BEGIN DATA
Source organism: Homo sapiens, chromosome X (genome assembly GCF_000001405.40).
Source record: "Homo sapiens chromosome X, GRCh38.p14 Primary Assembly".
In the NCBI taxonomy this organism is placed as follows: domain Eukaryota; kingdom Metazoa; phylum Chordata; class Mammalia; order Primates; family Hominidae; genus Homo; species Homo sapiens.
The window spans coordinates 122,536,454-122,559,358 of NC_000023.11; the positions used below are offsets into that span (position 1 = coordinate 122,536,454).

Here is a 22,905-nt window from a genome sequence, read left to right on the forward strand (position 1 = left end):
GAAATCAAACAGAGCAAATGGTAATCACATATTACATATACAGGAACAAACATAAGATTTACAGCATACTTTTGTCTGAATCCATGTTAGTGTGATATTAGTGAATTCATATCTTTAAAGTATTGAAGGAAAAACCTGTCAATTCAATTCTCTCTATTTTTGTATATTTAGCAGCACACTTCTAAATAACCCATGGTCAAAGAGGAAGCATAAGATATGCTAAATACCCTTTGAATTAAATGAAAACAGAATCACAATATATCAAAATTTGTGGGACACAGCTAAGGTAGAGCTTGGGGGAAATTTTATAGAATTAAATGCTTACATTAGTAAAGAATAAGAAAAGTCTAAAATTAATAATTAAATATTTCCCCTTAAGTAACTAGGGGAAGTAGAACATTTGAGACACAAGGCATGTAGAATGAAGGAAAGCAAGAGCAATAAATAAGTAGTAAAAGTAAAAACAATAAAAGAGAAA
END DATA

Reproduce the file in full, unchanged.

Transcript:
Source organism: Homo sapiens, chromosome X (genome assembly GCF_000001405.40).
Source record: "Homo sapiens chromosome X, GRCh38.p14 Primary Assembly".
In the NCBI taxonomy this organism is placed as follows: domain Eukaryota; kingdom Metazoa; phylum Chordata; class Mammalia; order Primates; family Hominidae; genus Homo; species Homo sapiens.
The window spans coordinates 122,536,454-122,559,358 of NC_000023.11; the positions used below are offsets into that span (position 1 = coordinate 122,536,454).

Here is a 22,905-nt window from a genome sequence, read left to right on the forward strand (position 1 = left end):
GAAATCAAACAGAGCAAATGGTAATCACATATTACATATACAGGAACAAACATAAGATTTACAGCATACTTTTGTCTGAATCCATGTTAGTGTGATATTAGTGAATTCATATCTTTAAAGTATTGAAGGAAAAACCTGTCAATTCAATTCTCTCTATTTTTGTATATTTAGCAGCACACTTCTAAATAACCCATGGTCAAAGAGGAAGCATAAGATATGCTAAATACCCTTTGAATTAAATGAAAACAGAATCACAATATATCAAAATTTGTGGGACACAGCTAAGGTAGAGCTTGGGGGAAATTTTATAGAATTAAATGCTTACATTAGTAAAGAATAAGAAAAGTCTAAAATTAATAATTAAATATTTCCCCTTAAGTAACTAGGGGAAGTAGAACATTTGAGACACAAGGCATGTAGAATGAAGGAAAGCAAGAGCAATAAATAAGTAGTAAAAGTAAAAACAATAAAAGAGAAA